To conclude, organizational learning can be seen as a complex, recursive process. Practice is based on knowledge, the development of which is always a by-product of practice. In a continuous cycle, modifications in behavior enable new individual and collective experiences that, in turn, may lead to the creation of new declarative and non-declarative knowledge. While it is a challenge to grasp the many complex underlying mechanisms, the conceptual analysis set forth in this article provides a number of starting points for further theoretical and empirical studies devoted to meeting this challenge. Comprehension of the underlying processes will improve the understanding of many knowledge-based phenomena that are the foundations of organizational learning.
Conflict of Interest Statement
The authors declare that the research was conducted in the absence of any commercial or financial relationships that could be construed as a potential conflict of interest.
We acknowledge support by Deutsche Forschungsgemeinschaft and Open Access Publishing Fund of Tuebingen University.
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Keywords: organizational learning, declarative knowledge, non-declarative knowledge, co-evolution, organizational routines, skills, habits, organizational practice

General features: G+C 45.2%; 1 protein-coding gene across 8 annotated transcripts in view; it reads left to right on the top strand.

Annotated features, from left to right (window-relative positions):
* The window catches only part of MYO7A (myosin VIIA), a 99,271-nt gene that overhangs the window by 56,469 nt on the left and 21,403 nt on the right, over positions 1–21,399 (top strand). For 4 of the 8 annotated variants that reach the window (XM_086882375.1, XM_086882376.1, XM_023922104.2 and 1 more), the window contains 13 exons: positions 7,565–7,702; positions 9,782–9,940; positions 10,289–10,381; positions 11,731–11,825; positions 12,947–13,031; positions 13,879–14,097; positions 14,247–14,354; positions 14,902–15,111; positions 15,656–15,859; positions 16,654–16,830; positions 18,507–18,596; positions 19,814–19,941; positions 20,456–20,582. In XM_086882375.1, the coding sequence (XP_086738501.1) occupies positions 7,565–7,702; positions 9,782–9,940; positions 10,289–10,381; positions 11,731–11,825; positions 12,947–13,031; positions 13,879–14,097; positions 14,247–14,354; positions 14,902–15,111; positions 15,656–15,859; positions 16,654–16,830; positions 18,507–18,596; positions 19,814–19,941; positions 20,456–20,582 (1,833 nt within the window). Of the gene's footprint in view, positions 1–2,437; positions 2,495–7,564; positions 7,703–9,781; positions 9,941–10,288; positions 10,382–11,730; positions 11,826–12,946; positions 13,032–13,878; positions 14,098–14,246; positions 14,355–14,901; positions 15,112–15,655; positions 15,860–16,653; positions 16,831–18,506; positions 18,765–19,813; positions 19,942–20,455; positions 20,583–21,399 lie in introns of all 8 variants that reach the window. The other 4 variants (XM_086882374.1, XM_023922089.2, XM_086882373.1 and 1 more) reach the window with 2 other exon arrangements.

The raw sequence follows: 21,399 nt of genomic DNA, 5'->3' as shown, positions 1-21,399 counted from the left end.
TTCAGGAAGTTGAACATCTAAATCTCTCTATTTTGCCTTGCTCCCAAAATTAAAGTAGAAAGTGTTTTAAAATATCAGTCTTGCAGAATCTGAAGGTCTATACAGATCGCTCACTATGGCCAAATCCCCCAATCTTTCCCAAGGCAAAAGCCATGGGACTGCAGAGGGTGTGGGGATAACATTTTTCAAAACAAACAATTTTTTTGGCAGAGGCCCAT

Citation: Kump B, Moskaliuk J, Cress U and Kimmerle J (2015) Cognitive foundations of organizational learning: re-introducing the distinction between declarative and non-declarative knowledge. Front. Psychol. 6:1489. doi: 10.3389/fpsyg.2015.01489
Received: 17 June 2015; Accepted: 16 September 2015;
Published: 30 September 2015.
Edited by:Radha R. Sharma, Management Development Institute, India
Reviewed by:Teresina Torre, University of Genoa, Italy
M. Teresa Anguera, University of Barcelona, Spain
Copyright © 2015 Kump, Moskaliuk, Cress and Kimmerle. This is an open-access article distributed under the terms of the Creative Commons Attribution License (CC BY). The use, distribution or reproduction in other forums is permitted, provided the original author(s) or licensor are credited and that the original publication in this journal is cited, in accordance with accepted academic practice. No use, distribution or reproduction is permitted which does not comply with these terms.
*Correspondence: Johannes Moskaliuk, Department of Applied Cognitive Psychology and Media Psychology, University of Tuebingen, Schleichstraße 4, 72076 Tuebingen, Germany, firstname.lastname@example.org